Spike Lee’s Outrageous Crypto Pitch Makes Us Want to Avoid His Movies

Spike Lee is a gifted filmmaker, but he should take responsibility for pitching harmful cryptocurrency fantasies to minority investors.

Spike Lee attends the 91st Annual Academy Awards at Hollywood and Highland on February 24, 2019 in Hollywood, California. (Photo by Kevork Djansezian/Getty Images) Getty Images

The FTX collapse brought unwanted attention to Matt Damon, LeBron James, Tom Brady, Steph Curry, Larry David, Megan Thee Stallion, and other celebrities who made ads for cryptocurrency. Some call for such celebrities to be held to legal account. We wouldn’t go that far, but we would like to see these celebrities pay a social and commercial penalty.

Capitalism was never a charitable enterprise; celebrities have always rented their fame and their names to purveyors of dubious or harmful products. Watch any playoff game. You’ll see Kevin Garnett, Drew Brees, and others selling sports betting apps that seek to exclude skilled players while worsening gambling addiction. Bob Cousy and Billie Jean King endorsed tobacco products long after the health threats were known. Tobacco companies have long played a prominent role in Formula 1 racing and other sports.

Our most recent harmful examples may be the legion of crypto-hawking celebrities. Many specifically leverage people’s earned-distrust of Wall Street to sell crypto to young people of color and to others. Consider this beautifully-crafted two-minute June 2021 commercial from Spike Lee, roughly transcribed below:

Our currency is not current. Old money. as rich as it looks, is flat out broke. Don’t believe me? I got the receipts. They call it green, but it’s only white. Where’s the women, the black folk, and the people of color. Native Americans got a nickel–a nickel! People don’t even stop to pick up the nickel off the sidewalk. Seven million Americans have no bank account. 20 million are under-banked. Old money is not going to pick us up. It pushes us down, exploits, systematically oppresses. But new money, new money is positive, inclusive, fluid, strong, culturally rich. Where status is anything but status quo. Do your own research. The digital rebellion is here. Old money is out. New money… is in.

One fawning advertising industry account described this ad as  

a raw and honest snapshot of the history of money and the inequalities inherent in legacy U.S. financial systems. From institutions that intentionally exclude communities of color to wealth gaps that threaten the futures of millions of Americans, the ad shines a spotlight on how traditional currency needs another look, as well as the opportunity digital currency provides. 

That’s a compelling sales pitch, built on the proposition that traditional investment products are tools of the same capitalist establishment that promoted redlining and predatory lending. As Annie Lowrey relates in the latest Atlantic, that message is understandably compelling to millions of people of color, who have experienced profound historic neglect and mistreatment at the hands of our financial system.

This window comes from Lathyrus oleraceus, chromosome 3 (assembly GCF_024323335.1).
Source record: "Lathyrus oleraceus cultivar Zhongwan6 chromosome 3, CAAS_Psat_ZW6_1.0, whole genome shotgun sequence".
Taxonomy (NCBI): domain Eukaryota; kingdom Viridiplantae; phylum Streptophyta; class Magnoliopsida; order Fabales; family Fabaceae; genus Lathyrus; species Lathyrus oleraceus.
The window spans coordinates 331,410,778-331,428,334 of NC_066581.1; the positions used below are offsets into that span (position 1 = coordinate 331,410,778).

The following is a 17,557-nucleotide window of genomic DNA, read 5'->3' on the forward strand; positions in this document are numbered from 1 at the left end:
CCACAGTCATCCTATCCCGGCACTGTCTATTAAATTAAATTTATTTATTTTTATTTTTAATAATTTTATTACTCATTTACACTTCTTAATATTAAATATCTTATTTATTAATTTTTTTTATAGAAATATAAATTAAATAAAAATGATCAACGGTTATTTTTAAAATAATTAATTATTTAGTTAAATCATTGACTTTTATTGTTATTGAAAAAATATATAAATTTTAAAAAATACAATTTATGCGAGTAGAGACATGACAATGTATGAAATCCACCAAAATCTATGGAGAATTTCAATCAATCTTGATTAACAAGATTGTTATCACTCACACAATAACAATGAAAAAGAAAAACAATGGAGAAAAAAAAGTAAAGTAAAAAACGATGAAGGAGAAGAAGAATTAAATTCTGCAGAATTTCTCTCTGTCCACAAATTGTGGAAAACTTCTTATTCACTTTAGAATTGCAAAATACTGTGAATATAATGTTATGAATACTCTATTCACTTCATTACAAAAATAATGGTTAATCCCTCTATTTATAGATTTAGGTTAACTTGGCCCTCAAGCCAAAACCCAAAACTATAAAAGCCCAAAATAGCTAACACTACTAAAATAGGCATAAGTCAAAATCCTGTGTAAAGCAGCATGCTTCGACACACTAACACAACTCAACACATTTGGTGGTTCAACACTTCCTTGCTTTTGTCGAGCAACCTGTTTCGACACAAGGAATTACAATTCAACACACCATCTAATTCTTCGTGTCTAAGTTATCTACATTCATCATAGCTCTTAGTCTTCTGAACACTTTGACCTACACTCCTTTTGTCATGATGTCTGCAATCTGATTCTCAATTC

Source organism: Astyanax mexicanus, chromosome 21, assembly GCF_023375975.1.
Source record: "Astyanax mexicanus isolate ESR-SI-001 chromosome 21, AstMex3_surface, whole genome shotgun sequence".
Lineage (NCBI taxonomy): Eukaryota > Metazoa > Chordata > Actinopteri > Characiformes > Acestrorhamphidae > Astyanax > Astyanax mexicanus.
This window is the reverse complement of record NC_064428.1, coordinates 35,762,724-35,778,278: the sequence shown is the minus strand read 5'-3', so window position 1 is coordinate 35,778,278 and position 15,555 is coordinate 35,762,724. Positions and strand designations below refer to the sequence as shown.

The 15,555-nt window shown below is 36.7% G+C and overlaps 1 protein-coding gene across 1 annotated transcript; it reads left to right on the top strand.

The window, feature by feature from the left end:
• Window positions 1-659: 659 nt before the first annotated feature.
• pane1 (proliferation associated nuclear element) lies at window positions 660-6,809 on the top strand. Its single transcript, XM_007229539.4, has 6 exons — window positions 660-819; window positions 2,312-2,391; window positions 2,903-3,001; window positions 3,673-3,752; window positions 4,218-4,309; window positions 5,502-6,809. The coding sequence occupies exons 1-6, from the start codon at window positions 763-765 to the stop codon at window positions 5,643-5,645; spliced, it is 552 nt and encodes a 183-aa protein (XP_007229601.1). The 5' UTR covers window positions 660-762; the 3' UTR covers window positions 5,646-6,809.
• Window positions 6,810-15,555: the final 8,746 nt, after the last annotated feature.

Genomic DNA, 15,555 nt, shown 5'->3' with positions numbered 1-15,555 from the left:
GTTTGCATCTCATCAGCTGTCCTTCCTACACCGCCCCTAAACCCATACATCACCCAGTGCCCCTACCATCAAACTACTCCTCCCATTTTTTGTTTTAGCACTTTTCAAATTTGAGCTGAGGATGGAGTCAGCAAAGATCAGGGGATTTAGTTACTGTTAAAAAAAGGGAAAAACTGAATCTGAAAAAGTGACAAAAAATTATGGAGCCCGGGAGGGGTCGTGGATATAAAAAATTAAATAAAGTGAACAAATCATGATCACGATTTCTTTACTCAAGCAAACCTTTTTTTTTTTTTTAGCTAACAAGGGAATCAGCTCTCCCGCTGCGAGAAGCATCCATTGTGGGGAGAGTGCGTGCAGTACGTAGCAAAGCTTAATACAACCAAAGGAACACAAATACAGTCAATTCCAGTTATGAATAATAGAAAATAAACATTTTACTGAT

Unfortunately, the sales pitch is harmful and inaccurate. Cryptocurrencies do nothing to address structural racism. They are highly-speculative assets, best-avoided by ordinary investors except in small amounts one would otherwise spend on lottery tickets. Such investments might appreciate in a speculative bubble; they accomplish no basic investment task. Boring tools such as low-fee index funds are far better long-term investments. Even more boring instruments like I-bonds are better, less-risky hedges against inflation. Cryptocurrencies are particularly bad investments for newbies and for people of limited means—two groups that often arrive late to the market party, just in time to get hit when the bubble bursts.

This was always obvious to experienced investors—as was the reality that one should specifically look askance at any financial product whose marketing pitch appeals to political or social identities. Of course, experienced investors were never the target audience for these ads. These commercials shamefully exploit people’s well-founded distrust of Wall Street—a distrust that easily and often translates into a more generalized distrust of more-reputable information sources. In one of life’s great ironies, people with the greatest, most-understandable distrust of mainstream institutions and information sources are most vulnerable to the next “do your own research” speculative disaster or con. Unscrupulous vendors can exploit people’s real historic experience to sell dubious, themselves arguably-predatory financial products ranging from dubious gold products sold on conservative cable to cryptocurrency sold on Black-oriented social media.

We’ll never know how many women died horribly from lung cancer because they began or continued to smoke watching Virginia Slims tennis stars. We’ll similarly never know the number of people who suffered severe financial harm because of celebrity crypto ads. At this writing, Bitcoin is worth $16,824, down more than half from when Lee’s commercial appeared, down about 75% from its peak valuation last November.

Celebrities are responsible for what they do. Mr. Lee is a gifted filmmaker. He earned remarkable standing through his penetrating critiques of American racism.  We’ve both  enjoyed his movies for thirty years. We’re done watching until he takes some responsibility for this thing. We don’t hold against him that he used his standing for commercial gain. Every celebrity does that. We do hold against him that he specifically monetized his fame in a way that brought great and predictable harm to his most loyal followers and fans.

We contacted Mr. Lee’s production company for comment. We were informed: “Mr. Lee is unavailable for comment at this time.” Spike Lee’s Outrageous Crypto Pitch Makes Us Want to Avoid His Movies